Anonymous said...

Though I am intrigued, Speedy, exactly how the press in particular could make it "much tougher" for Corbyn than they did last year.

And some of us still dream of another "Gestapo" moment ;)

Franky B said...

Labourism has been dead for 20 years surely. This was the subject of Gregory Elliott's excellent 'Labourism and the English genius'.

Richard Harris said...

One of the key constituents of the original Project Blair was the media in its wider sense.The c. Thatcher era emergence of a pseudo class,TV execs,star journalists, the Commentariat,PR,Pundits, Think Tank pimpery,et al. LWT was a New Labour breeding ground (Mandelson, Phillips, Wills etc), BBC political hacks were virtually on the New Labour payroll (eg Lance Price). They all saw their own personal future in the brave new world of Blairism and loathed the "old dated class politics" of Labour. Their power is now much diminished, deeply suspect and scorned They are no longer the "reality shapers", too many bridges have been burnt. It's a new dawn.

Ken said...

I’ve just seen Andrew Rawnsley with a headline about how a centre party is possible. You’ve saved me the bother of reading it.

Meme Means Meme said...

https://www.facebook.com/mememeansmeme/photos/a.1714242848816787/1743438062563932/

What are the best Blair memes?

"In Kuala Lumpur, after two years of investigation by the Kuala Lumpur War Crimes Commission (KLWCC), a tribunal (the Kuala Lumpur War Crimes Tribunal, or KLWCT) consisting of five judges with judicial and academic backgrounds reached a unanimous verdict that found George W Bush and Tony Blair guilty of crimes against peace, crimes against humanity, and genocide as a result of their roles in the Iraq War." 2011-11-22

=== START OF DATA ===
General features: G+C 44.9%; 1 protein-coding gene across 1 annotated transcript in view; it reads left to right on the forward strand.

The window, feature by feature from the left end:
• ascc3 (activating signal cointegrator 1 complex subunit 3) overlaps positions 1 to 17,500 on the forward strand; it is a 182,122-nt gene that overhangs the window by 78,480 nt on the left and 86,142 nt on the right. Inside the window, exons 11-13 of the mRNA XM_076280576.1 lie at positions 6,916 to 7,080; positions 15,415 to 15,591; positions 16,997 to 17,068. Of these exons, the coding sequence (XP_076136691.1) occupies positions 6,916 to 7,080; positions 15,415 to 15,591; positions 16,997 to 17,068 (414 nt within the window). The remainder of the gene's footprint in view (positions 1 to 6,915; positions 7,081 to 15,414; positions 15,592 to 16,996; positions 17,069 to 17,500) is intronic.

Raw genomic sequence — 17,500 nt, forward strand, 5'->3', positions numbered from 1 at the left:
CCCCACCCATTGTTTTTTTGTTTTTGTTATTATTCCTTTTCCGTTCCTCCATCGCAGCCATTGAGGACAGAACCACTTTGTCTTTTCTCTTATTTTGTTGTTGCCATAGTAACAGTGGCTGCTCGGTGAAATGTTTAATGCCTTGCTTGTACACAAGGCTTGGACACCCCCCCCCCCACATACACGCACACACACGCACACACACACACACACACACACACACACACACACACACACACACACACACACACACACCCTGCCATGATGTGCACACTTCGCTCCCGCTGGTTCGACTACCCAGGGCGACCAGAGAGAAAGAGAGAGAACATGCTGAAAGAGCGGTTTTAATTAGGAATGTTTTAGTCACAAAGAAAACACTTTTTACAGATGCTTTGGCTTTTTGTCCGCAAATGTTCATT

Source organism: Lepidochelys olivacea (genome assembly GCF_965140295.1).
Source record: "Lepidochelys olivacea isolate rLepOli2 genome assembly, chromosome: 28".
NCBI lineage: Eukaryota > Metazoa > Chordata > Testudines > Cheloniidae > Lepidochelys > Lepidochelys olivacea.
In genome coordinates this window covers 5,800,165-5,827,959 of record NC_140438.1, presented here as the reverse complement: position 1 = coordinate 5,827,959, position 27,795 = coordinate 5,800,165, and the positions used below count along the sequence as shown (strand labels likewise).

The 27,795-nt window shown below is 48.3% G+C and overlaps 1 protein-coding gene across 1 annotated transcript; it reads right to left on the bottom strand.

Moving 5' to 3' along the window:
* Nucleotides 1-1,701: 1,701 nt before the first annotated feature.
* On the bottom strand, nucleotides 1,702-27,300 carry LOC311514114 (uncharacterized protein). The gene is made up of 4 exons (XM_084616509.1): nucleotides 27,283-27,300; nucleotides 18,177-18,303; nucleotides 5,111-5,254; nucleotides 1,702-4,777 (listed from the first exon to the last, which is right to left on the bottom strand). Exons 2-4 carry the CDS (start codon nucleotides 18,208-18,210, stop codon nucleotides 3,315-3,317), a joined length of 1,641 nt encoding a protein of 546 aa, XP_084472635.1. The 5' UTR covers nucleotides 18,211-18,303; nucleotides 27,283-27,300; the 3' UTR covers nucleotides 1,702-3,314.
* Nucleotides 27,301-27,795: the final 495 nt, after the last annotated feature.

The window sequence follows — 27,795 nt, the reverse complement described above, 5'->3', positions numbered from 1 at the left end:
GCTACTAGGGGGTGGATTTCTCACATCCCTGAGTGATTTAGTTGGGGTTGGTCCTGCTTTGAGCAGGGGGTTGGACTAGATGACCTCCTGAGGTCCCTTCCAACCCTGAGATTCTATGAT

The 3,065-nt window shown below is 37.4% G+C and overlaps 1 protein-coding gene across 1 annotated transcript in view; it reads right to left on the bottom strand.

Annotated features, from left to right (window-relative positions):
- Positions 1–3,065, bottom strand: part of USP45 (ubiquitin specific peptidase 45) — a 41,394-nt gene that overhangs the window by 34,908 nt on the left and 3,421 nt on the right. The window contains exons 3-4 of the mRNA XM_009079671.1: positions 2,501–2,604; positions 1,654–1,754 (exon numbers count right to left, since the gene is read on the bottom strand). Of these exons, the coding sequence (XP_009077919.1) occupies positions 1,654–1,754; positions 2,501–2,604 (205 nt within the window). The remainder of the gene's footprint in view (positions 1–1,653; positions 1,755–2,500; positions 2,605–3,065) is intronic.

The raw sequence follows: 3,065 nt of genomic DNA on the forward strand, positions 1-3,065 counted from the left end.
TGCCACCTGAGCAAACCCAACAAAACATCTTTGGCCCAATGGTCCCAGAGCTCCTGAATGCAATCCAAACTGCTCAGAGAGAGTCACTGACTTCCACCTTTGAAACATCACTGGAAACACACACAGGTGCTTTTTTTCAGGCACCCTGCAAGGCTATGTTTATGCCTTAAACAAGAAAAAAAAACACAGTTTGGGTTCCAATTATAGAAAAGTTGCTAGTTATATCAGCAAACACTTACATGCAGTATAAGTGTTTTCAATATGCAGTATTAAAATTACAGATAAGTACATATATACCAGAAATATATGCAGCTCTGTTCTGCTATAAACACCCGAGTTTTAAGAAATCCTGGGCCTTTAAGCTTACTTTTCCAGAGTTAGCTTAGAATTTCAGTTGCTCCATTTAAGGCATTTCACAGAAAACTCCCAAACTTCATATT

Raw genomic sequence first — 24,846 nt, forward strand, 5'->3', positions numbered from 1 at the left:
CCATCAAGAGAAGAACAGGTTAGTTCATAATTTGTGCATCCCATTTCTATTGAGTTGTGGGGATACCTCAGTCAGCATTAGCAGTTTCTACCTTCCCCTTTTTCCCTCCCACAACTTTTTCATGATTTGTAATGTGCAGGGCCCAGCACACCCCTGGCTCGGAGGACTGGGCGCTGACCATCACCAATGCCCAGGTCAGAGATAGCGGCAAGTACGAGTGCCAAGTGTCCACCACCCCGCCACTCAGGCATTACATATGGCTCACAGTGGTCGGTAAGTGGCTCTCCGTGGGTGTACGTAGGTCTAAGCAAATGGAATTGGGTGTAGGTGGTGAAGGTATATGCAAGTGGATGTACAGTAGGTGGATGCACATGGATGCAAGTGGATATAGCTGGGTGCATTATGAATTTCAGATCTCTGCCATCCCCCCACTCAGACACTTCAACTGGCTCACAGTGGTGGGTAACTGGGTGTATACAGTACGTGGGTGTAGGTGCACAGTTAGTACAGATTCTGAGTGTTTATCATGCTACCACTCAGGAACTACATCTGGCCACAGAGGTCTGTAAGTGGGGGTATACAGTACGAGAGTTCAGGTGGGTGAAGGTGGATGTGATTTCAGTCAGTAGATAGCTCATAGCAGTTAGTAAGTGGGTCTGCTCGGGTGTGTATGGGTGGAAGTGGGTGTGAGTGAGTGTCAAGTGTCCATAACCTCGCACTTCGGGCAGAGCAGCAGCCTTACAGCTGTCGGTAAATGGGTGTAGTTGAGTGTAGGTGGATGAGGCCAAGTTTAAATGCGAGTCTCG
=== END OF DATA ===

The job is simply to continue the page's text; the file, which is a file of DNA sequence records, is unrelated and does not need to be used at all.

neuropol said...

I think overall this is an accurate depiction of where the right of the party find themselves. And what is striking is how self inflicted this position is. Had they accepted that Corbyn's original victory should be a wake up call rather than treating it as an aberration that would soon dissolve away they could have spent the last 3 years coming up with their own analysis of the UKs situation and their own policy proposals. That would have been a hard task but they could now be prepared with their own policy agenda and be working to try and win over a membership that was probably softer left.

Instead their constant sniping has radicalised members behind Corbyn, left them with even less support than they had previously and convinced many that deselection will be less painful than retaining them as MPs

Tmb said...

The Blairite section of the Labour party never had any intention of reconciling with the left of the party, they would all rather have the Tory party in, than a Labour party in under Corbyn. They showed their true colours. Now, the argument goes far beyond partisan Labour party politics, it is about the very definition of democracy, economics and how the economy should work, the media, and so many more things. This is because for the last 35 years or so we've had a one track, hard right economic model, an increasingly right wing and propagandised media, unaccountable politicians and people in power, the casualization of labour, the enriching of the already wealthy and the affluent middle class, and the purposeful and systemic pauperisation of the already poor. We now live with the results of this, and most people are quite understandably fed up.

We've had wealth redistribution from the poorest to the wealthiest, now we need wealth redistribution from the wealthiest to the rest of us. They can certainly afford it. Funny how wealth distribution to the richest is called capitalism but the other way round is called socialism, isn't it? Moral hypocrisy and double standards?? Surely not under the good Christian Theresa May? Surely she isn't a double dealing, money worshipping politician??